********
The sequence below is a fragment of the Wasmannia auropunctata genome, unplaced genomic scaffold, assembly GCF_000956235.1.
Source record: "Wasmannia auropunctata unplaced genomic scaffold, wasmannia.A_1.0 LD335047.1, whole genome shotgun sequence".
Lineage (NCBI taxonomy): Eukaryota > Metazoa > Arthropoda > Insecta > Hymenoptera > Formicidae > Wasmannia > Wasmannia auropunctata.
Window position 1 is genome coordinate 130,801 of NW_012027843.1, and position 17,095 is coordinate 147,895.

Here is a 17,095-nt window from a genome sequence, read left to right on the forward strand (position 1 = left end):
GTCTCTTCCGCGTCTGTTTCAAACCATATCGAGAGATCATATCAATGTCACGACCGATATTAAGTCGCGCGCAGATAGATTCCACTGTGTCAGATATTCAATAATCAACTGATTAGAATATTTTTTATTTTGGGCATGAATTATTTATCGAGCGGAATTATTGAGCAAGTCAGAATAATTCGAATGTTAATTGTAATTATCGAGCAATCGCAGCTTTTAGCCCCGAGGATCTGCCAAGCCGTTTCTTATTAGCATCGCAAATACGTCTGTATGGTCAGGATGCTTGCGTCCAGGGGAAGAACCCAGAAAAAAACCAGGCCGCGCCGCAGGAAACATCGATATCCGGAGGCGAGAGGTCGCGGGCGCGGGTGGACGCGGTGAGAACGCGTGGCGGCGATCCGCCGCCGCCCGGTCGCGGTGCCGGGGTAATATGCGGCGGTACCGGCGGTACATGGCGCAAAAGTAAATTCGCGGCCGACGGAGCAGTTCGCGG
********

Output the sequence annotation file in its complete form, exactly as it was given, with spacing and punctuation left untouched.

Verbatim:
The sequence below is a fragment of the Wasmannia auropunctata genome, unplaced genomic scaffold, assembly GCF_000956235.1.
Source record: "Wasmannia auropunctata unplaced genomic scaffold, wasmannia.A_1.0 LD335047.1, whole genome shotgun sequence".
Lineage (NCBI taxonomy): Eukaryota > Metazoa > Arthropoda > Insecta > Hymenoptera > Formicidae > Wasmannia > Wasmannia auropunctata.
Window position 1 is genome coordinate 130,801 of NW_012027843.1, and position 17,095 is coordinate 147,895.

Here is a 17,095-nt window from a genome sequence, read left to right on the forward strand (position 1 = left end):
GTCTCTTCCGCGTCTGTTTCAAACCATATCGAGAGATCATATCAATGTCACGACCGATATTAAGTCGCGCGCAGATAGATTCCACTGTGTCAGATATTCAATAATCAACTGATTAGAATATTTTTTATTTTGGGCATGAATTATTTATCGAGCGGAATTATTGAGCAAGTCAGAATAATTCGAATGTTAATTGTAATTATCGAGCAATCGCAGCTTTTAGCCCCGAGGATCTGCCAAGCCGTTTCTTATTAGCATCGCAAATACGTCTGTATGGTCAGGATGCTTGCGTCCAGGGGAAGAACCCAGAAAAAAACCAGGCCGCGCCGCAGGAAACATCGATATCCGGAGGCGAGAGGTCGCGGGCGCGGGTGGACGCGGTGAGAACGCGTGGCGGCGATCCGCCGCCGCCCGGTCGCGGTGCCGGGGTAATATGCGGCGGTACCGGCGGTACATGGCGCAAAAGTAAATTCGCGGCCGACGGAGCAGTTCGCGG